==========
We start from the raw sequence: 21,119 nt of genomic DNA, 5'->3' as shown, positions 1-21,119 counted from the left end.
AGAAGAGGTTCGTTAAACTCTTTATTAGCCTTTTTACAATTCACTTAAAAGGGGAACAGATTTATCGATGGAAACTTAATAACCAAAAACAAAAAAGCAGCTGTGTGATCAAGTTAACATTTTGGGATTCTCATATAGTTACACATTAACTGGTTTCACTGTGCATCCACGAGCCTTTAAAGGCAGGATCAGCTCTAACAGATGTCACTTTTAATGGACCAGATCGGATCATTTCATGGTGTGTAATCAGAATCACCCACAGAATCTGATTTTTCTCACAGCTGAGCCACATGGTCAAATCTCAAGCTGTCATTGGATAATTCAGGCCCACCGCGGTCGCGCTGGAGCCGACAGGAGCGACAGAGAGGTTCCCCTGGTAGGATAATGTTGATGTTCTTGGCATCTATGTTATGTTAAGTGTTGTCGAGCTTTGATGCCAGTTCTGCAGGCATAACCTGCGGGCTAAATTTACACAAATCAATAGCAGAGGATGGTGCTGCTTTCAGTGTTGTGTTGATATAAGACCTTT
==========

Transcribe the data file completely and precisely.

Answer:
We start from the raw sequence: 21,119 nt of genomic DNA, 5'->3' as shown, positions 1-21,119 counted from the left end.
AGAAGAGGTTCGTTAAACTCTTTATTAGCCTTTTTACAATTCACTTAAAAGGGGAACAGATTTATCGATGGAAACTTAATAACCAAAAACAAAAAAGCAGCTGTGTGATCAAGTTAACATTTTGGGATTCTCATATAGTTACACATTAACTGGTTTCACTGTGCATCCACGAGCCTTTAAAGGCAGGATCAGCTCTAACAGATGTCACTTTTAATGGACCAGATCGGATCATTTCATGGTGTGTAATCAGAATCACCCACAGAATCTGATTTTTCTCACAGCTGAGCCACATGGTCAAATCTCAAGCTGTCATTGGATAATTCAGGCCCACCGCGGTCGCGCTGGAGCCGACAGGAGCGACAGAGAGGTTCCCCTGGTAGGATAATGTTGATGTTCTTGGCATCTATGTTATGTTAAGTGTTGTCGAGCTTTGATGCCAGTTCTGCAGGCATAACCTGCGGGCTAAATTTACACAAATCAATAGCAGAGGATGGTGCTGCTTTCAGTGTTGTGTTGATATAAGACCTTT